U.N.: Coal still has a short-term future

Looking at a horizon extending to about a century, coal fades from the energy landscape, but the scenario 10 years out is much different.
By Daniel J. Graeber Follow @dan_graeber Contact the Author   |  April 25, 2018 at 7:17 AM
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April 25 (UPI) -- There's no certain long-term future for coal as a power source given the shift toward low-carbon options, but that's not the case near-term, a U.N. agency said.

Coal accounts for about 30 percent of total energy used globally and about 40 percent of total electricity generation. Among fossil fuels, natural gas is a cleaner option when compared to oil or coal.

The International Energy Agency said global energy demand growth increased last year by 2.1 percent from 2016. Renewable forms of fuel, meanwhile, met about 25 percent of global energy demand growth. For electricity-generation, renewables increased 6.3 percent from 2016, the fastest rate for any type of fuel.

U.N. researchers at a commodities forum in Geneva recognized, however, that fossil fuels are necessary even as major economies shift toward cleaner options.

Xunpeng Shi, a researcher at the Australia-China Relations Institute of the University of Technology Sydney, said the long-term future for coal shows clear and significant declines in usage.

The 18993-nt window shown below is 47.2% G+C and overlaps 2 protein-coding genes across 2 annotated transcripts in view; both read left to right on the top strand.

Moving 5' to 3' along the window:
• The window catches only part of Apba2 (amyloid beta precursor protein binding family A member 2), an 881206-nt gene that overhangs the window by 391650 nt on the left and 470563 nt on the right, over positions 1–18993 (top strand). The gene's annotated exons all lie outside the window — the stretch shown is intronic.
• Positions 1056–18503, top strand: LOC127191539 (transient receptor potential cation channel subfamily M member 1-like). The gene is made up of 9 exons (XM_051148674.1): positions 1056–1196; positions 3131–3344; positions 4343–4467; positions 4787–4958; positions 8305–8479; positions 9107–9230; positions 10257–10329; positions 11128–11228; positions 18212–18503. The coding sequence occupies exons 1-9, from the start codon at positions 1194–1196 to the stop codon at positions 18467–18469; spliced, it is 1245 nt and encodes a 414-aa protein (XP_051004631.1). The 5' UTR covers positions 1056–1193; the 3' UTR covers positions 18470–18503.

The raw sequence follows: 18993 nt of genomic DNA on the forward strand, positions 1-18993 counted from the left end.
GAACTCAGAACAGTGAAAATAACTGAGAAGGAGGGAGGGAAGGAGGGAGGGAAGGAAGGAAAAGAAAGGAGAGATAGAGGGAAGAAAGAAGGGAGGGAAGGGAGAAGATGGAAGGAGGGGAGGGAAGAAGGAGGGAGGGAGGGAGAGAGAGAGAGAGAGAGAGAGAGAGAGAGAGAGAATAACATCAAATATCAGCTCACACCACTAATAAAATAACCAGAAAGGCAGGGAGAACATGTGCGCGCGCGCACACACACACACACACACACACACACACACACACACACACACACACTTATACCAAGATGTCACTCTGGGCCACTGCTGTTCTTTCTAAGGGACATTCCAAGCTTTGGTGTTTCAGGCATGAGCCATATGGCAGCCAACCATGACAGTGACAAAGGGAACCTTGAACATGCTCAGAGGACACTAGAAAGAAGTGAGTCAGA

"But if you look at a decade, the next two, three decades, that will not be the case, unfortunately," he said in a statement.

The International Energy Agency said coal consumption declined by about 2 percent from 2016 and down 4.2 percent over the last two years or so. While use is in the midst of a decade-long period of decline, demand by 2022 will be about the same as the current five-year average.

China accounted for about 80 percent of the growth in natural gas consumption as its economy shifts to cleaner-burning fuels. The rest of Asia contributed to a 1 percent gain in coal demand, an about-face from declines seen over the last two years. In the United States, coal production is on pace to decline 5 percent this year, but increase 1 percent next year. U.S. coal exports, meanwhile, increased 61 percent last year, but should decline over the next two years.

"There are numerous energy outlooks and all project that renewable energy will be on the rise in terms of share," Shi said. "However, when we look at the short- to middle-term outlooks, and here I'm talking about 2040, in most cases fossil fuels will still be there."

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